Tilling and weaving a fabric of life
Agriculture and handcraft industries always played a significant part in the fabric of society, especially in ancient China. Known as the world’s first agricultural popular science painting album, “Gengzhi Tu,” a series of paintings created in the Southern Song Dynasty (1127-1279), reveals all you need to know about the traditional ways of tilling and weaving.
The “Gengzhi Tu” album was designed by Lou Shu (1090-1162). It features 45 paintings, each accompanied by a poem.
Among the 45 works, 21 of them show steps of grain cultivation while 24 portray the manufacture of silk fabric. In his paintings, men are mainly responsible for agriculture whilst women work on sericulture.
In terms of growing rice, Lou portrayed several scenes of soaking seeds, such as ox-ploughing, weeding, leveling, planting seeds, fertilizing, irrigating the field, reaping the ears of the paddy when they are ripe and golden, piling them up and airing them, threshing, husking, sieving, winnowing, grinding and finally placing them in the storehouse.
There are 24 steps to the weaving process, including bathing the silkworm eggs, feeding larva, larva going through three molts, placing silkworms into different bamboo trays in order to give them more room to grow, men picking mulberry leaves, feeding silkworms, the insects spinning themselves into a silk cocoon, building trellises, putting silkworms on trellises and heating trays, taking cocoons off trellises, storing cocoons in crocks, reeling silk from cocoons, worshipping the Silkworm Goddess, winding silk threads, preparing for warp and weft, weaving, brocading and finally cutting the fabric and folding the clothes.
The album was presented to Emperor Gaozong of Song (1107-87). Adorning the paintings, the emperor invited Lou to the palace. He showed the works to his concubines and asked court painters to copy them. Lou’s “Tilling and Weaving” work was soon on everyone’s lips.
In the Southern Song Dynasty, copies of Lou’s educational scrolls were glued on the walls of all government offices, which aimed to encourage people to do farm work and popularize agricultural knowledge.
Lou’s “Tilling and Weaving” quickly became a new genre of painting.
People of various dynasties copied or revised it. And the theme was also seen in stone-carvings, wood-carvings and porcelains. Serving as a county magistrate, Lou stayed close to the people. He often went to the farmlands and discussed with local people the techniques used in agriculture, sericulture and weaving.
Lou then depicted the procedures as well as the equipment on canvas. The images provide valuable evidence for later generations of historians.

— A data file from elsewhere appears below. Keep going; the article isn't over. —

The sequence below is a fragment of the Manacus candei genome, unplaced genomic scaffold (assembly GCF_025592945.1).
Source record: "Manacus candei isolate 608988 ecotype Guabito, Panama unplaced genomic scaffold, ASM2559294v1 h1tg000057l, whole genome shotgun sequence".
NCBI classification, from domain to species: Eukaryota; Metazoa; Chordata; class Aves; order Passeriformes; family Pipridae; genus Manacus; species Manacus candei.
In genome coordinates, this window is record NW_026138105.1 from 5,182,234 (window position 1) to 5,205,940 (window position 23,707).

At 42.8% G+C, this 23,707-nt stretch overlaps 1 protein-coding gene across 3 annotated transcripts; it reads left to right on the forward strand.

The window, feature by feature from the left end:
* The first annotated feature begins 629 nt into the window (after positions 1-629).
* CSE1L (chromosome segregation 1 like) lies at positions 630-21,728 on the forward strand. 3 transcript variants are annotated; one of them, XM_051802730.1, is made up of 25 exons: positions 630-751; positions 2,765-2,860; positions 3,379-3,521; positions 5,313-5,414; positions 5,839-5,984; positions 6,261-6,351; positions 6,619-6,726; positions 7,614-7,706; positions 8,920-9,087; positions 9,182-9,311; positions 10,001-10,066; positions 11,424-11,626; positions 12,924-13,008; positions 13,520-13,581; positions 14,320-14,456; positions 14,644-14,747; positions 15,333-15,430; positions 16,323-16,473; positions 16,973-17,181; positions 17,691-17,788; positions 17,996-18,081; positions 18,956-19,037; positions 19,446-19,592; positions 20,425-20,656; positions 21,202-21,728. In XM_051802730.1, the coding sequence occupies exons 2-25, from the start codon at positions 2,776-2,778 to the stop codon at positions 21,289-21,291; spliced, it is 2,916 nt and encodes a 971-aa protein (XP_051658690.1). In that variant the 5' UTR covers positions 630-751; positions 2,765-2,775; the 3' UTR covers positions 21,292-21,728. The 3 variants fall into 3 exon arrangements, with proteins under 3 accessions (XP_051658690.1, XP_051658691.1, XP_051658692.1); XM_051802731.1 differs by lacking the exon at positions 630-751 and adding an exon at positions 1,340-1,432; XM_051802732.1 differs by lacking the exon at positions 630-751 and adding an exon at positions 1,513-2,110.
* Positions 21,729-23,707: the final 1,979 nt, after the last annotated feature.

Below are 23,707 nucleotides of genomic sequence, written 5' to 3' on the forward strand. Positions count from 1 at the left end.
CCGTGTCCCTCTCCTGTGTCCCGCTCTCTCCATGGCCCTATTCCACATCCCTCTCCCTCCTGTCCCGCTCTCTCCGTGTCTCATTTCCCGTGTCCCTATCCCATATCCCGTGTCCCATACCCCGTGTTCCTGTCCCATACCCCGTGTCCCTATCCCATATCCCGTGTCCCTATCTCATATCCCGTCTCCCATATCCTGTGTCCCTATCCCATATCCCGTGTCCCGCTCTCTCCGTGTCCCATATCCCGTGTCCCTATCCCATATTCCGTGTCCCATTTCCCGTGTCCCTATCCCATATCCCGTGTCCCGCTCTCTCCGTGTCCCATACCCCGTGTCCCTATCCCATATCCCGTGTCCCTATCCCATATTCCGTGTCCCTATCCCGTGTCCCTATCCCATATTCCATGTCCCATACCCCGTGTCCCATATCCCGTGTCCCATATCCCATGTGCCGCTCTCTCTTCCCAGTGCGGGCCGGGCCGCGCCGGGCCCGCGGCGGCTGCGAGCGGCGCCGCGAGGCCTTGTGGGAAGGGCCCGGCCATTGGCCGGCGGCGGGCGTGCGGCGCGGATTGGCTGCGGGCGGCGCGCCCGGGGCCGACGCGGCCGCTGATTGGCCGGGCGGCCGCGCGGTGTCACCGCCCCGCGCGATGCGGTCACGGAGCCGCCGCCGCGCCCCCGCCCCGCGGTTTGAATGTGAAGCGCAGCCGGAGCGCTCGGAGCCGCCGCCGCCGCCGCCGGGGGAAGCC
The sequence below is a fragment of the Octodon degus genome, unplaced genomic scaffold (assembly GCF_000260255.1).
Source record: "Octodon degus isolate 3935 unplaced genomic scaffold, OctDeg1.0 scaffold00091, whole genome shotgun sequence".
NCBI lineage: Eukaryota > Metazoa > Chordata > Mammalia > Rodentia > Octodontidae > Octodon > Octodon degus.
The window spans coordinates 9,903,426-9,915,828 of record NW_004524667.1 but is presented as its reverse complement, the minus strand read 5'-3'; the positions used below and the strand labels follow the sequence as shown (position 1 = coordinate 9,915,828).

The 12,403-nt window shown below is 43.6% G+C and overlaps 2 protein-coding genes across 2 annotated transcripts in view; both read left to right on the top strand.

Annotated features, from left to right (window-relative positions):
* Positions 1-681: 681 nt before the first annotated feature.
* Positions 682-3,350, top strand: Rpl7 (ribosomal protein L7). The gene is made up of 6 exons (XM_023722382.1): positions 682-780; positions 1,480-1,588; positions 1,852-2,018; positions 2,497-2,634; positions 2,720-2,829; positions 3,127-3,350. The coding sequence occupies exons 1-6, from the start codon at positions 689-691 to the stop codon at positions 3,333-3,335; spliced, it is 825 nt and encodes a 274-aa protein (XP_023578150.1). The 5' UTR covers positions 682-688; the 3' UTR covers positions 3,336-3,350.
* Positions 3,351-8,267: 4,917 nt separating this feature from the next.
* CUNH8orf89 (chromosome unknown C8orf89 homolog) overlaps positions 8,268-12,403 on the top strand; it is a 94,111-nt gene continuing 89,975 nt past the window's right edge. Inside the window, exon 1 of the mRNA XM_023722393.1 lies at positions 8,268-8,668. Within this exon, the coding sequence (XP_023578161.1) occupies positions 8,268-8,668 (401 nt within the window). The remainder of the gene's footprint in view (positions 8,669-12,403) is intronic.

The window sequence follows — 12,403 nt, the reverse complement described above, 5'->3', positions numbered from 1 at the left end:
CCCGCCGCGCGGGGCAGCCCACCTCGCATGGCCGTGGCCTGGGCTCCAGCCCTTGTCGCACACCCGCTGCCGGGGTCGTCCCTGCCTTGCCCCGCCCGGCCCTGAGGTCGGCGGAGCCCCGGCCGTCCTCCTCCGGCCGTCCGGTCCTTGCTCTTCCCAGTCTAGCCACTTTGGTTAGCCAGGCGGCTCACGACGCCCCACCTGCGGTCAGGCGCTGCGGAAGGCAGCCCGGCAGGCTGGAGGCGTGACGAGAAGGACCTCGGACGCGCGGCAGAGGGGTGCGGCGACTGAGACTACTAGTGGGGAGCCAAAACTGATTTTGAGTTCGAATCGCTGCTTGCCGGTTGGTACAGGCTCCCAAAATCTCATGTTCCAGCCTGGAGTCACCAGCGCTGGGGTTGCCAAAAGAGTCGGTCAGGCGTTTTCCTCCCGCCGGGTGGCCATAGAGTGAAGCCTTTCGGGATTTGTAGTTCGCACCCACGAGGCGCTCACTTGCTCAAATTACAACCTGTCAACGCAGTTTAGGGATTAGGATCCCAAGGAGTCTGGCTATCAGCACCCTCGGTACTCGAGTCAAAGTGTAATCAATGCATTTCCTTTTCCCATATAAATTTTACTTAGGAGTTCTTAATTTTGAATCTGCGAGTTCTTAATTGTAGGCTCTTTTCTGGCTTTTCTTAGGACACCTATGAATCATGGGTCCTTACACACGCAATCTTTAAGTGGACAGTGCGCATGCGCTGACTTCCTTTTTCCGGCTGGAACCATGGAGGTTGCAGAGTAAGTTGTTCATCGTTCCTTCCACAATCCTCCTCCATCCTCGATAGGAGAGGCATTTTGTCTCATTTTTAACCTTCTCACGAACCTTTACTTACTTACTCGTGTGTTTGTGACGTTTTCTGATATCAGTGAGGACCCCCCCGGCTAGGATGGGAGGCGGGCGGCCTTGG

Lou’s original album is lost but facsimiles remain. One surviving version was created during the reign of Emperor Kangxi (1654-1722).
In 1689, the emperor made a grand tour to consolidate his authority over southern China. During his inspection tour, local scholars presented a collection of their books and paintings to the emperor. Among the collection, the album “Tilling and Weaving” thrilled the emperor and he asked the court painter Jiao Bingzhen to copy it.
Emperor Kangxi wrote a preface for the album, and each painting is accompanied by his seven-character poem.
Compared to Lou’s version, Kangxi’s “Tilling and Weaving” made some changes in content. In the tilling part, he added two stages: waiting for seeds to grow as the seventh step and worshipping gods as the final step.
In the weaving part, the stages of eggs hatching, feeding larva and silkworms’ first molt were removed, while adding the steps of dyeing and tailoring.
Learning from Giuseppe Castiglione, widely known as Lang Shining in China, Jiao adopts the technique of linear perspective in “Tilling and Weaving.”
Emperor Kangxi’s son Yinzhen (1678-1735) also asked court painters to paint the same work before ascending to the throne. Different from other versions, the main characters such as male farmers and female weavers were created into the images of Yinzhen himself and his wives in his “Tilling and Weaving.”
During the reign of Emperor Kangxi, the struggle between various princes over the inheritance of the throne continued for a long time.
Presenting his version of “Tilling and Weaving,” Yinzhen intended to show that he paid attention to agriculture and had no interest in the contest of the throne but instead pursue an idyllic life.
The qualities were exactly what his father Kangxi believed a successor should have. Yinzhen ascended to the throne and became known as Emperor Yongzheng in 1722.
Both Emperor Kangxi’s version and Yinzhen’s version of “Tilling and Weaving” are on display in the Palace Museum in Beijing.